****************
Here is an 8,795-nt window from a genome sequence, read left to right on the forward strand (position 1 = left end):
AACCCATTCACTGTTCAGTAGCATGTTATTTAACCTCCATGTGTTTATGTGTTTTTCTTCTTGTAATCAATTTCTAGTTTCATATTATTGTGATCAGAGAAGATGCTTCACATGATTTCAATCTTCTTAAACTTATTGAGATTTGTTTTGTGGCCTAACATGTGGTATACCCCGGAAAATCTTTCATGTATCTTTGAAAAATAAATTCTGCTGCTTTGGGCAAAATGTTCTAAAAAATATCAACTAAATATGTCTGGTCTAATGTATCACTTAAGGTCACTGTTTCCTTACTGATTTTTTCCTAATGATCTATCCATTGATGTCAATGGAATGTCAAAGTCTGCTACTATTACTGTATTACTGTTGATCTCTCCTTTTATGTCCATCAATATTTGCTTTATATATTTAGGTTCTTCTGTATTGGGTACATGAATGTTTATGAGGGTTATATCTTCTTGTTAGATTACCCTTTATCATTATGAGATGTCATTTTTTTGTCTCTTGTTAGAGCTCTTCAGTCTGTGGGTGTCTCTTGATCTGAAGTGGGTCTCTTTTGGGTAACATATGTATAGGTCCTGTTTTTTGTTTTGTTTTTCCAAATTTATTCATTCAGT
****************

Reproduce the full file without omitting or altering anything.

Here is an 8,795-nt window from a genome sequence, read left to right on the forward strand (position 1 = left end):
AACCCATTCACTGTTCAGTAGCATGTTATTTAACCTCCATGTGTTTATGTGTTTTTCTTCTTGTAATCAATTTCTAGTTTCATATTATTGTGATCAGAGAAGATGCTTCACATGATTTCAATCTTCTTAAACTTATTGAGATTTGTTTTGTGGCCTAACATGTGGTATACCCCGGAAAATCTTTCATGTATCTTTGAAAAATAAATTCTGCTGCTTTGGGCAAAATGTTCTAAAAAATATCAACTAAATATGTCTGGTCTAATGTATCACTTAAGGTCACTGTTTCCTTACTGATTTTTTCCTAATGATCTATCCATTGATGTCAATGGAATGTCAAAGTCTGCTACTATTACTGTATTACTGTTGATCTCTCCTTTTATGTCCATCAATATTTGCTTTATATATTTAGGTTCTTCTGTATTGGGTACATGAATGTTTATGAGGGTTATATCTTCTTGTTAGATTACCCTTTATCATTATGAGATGTCATTTTTTTGTCTCTTGTTAGAGCTCTTCAGTCTGTGGGTGTCTCTTGATCTGAAGTGGGTCTCTTTTGGGTAACATATGTATAGGTCCTGTTTTTTGTTTTGTTTTTCCAAATTTATTCATTCAGT